What are eating disorders?
Eating disorders are a set of conditions that are characterized by irregular eating habits and / or anxiety related to the weight or shape of the body.
Eating disorders may include inappropriate or excessive food intake that may ultimately harm the well-being of the individual. The most common forms of eating disorders include anorexia nervosa, nervous nervousness and eating disorder. The affluence applies to both women and men.
Eating disorders can develop at any stage of life, but they usually appear in adolescence or in adolescence. Appropriate therapy, classified as a medical disease, can be very effective for many specific types of eating disorders.
Although these conditions are curable, symptoms and consequences can be harmful and lethal if not resolved. Eating disorders often co-exist with other conditions such as anxiety disorders, substance abuse or depression.
Types of eating disorders
The three most common types of eating disorders are as follows:
- Anorexia nervosa, male or female – suffering from anorexia nervosa usually has an obsessive fear of weight gain, refusal to maintain a healthy body weight and unrealistic perception of the body image. Many people suffering from anorexia nervosa will dramatically reduce the amount of food consumed and perceive themselves as overweight, even if they are clearly underweight. Eating disorders, such as anorexia, can have harmful health effects, such as brain damage, multi-organ failure, bone loss, heart problems and infertility. The risk of death is highest in people with this disease.
- Bulimia Nervosa – This eating disorder is characterized by repeated binge eating followed by behaviors that compensate for overeating, such as forced vomiting, excessive exercise or extreme use of laxatives or diuretics. Men and women who suffer from bulimia may be afraid of weight gain and feel very unhappy with their size and body shape. The cycle of overeating and cleansing is usually done in secret, creating a sense of shame, guilt and lack of control. Bulimia can have an unwanted effect, such as gastrointestinal problems, severe dehydration and heart problems due to electrolyte imbalance.
- Eating – people who suffer from binge eating often lose control of their food. However, unlike bulimia, there are no compensatory behaviors such as purging, fasting or excessive exercise after episodes of binge eating. For this reason, many people with BED may be obese and have an increased risk of developing other diseases such as cardiovascular disease. Men and women who are struggling with this disorder may also feel intense feelings of guilt, suffering and embarrassment related to their binge eating, which may affect the further development of eating disorders.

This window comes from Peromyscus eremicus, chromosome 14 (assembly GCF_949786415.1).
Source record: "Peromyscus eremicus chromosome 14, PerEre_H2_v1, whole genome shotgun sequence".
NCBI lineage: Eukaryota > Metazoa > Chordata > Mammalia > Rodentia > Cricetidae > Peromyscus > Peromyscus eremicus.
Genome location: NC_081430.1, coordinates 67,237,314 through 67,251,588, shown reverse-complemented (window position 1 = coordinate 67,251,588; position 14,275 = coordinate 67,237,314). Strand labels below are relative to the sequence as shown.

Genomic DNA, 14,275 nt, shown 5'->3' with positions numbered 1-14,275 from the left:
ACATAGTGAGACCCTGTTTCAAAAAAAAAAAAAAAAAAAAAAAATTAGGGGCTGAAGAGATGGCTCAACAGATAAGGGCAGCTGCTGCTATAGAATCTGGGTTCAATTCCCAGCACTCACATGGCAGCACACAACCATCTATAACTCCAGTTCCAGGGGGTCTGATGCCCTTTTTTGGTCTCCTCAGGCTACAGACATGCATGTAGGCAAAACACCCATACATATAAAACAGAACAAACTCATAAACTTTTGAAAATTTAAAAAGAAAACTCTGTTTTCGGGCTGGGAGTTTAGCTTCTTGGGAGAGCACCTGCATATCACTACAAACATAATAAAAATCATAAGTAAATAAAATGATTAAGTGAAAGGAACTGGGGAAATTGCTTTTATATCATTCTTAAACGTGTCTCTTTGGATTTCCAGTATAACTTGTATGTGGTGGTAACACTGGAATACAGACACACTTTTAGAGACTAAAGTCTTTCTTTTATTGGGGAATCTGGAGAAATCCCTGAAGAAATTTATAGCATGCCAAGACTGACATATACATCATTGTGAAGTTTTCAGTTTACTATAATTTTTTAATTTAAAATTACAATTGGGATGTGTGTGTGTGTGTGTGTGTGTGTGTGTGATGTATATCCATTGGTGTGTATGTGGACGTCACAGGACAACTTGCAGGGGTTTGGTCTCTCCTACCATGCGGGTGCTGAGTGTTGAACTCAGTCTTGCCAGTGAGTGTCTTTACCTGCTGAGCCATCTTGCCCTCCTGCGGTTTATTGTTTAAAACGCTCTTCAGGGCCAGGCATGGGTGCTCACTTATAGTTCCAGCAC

Causes of eating disorders
Eating disorders are complex disorders influenced by many factors. Although the exact cause of eating disorders is unknown, it is widely believed that the combination of biological, psychological and / or environmental abnormalities contributes to the development of these diseases.
Examples of biological agents include:
- Irregular hormonal functions
- Genetics (the link between eating disorders and genes is still intensively studied, but we know that genetics is part of history).
- Nutritional deficiencies
- Examples of psychological factors include:
- Negative body image
- Poor self-esteem
Examples of environmental factors that could contribute to the occurrence of eating disorders are:
- Dysfunctional family dynamics
- Occupations and careers that promote thinness and weight loss, such as ballet and modeling
- Aesthetically oriented sports, which emphasizes maintaining a slim figure for increased performance. Examples include:
- Long distance run
- Family and children’s injuries: sexual abuse of children, severe trauma
- Cultural and / or peer pressure among friends and colleagues
- Stressful transitions or life chan ges
Treatment of eating disorders
Due to the seriousness and complexity of these diseases, a comprehensive and professional therapeutic team specializing in eating disorders is often of fundamental importance for healing and recovery.
Treatment plans are used to solve many of the problems that a man or woman can face, restoring their health and well-being, and often tailored to their individual needs.
Treatment of eating disorders usually consists of one or more of the following and addressed to doctors, dieticians and therapists for full care:
- Medical care and monitoring – The greatest care in the treatment of eating disorders is solving any health problems that may have been a consequence of eating disorders.
- Nutrition: This would require weight recovery and stabilization, guidelines for normal nutrition and the integration of an individual meal plan.
- Therapy: Different forms of psychotherapy, such as individual, family or group, can be helpful in solving the underlying causes of eating disorders. Therapy is the basic element of treatment because it gives the person recovering the ability to address and cure traumatic life events and to learn healthier coping skills and methods of expressing emotions, communicating and maintaining healthy relationships.
- Medicines: Some medications may be helpful in addressing symptoms of mood or anxiety that may occur in eating disorders or in reducing overeating and purging behaviors.
Different levels of treatment are available, from outpatient support groups to hospital treatment centers, based on the severity of eating disorders. In any case, recognizing and dealing with eating disorders is crucial in initiating treatment.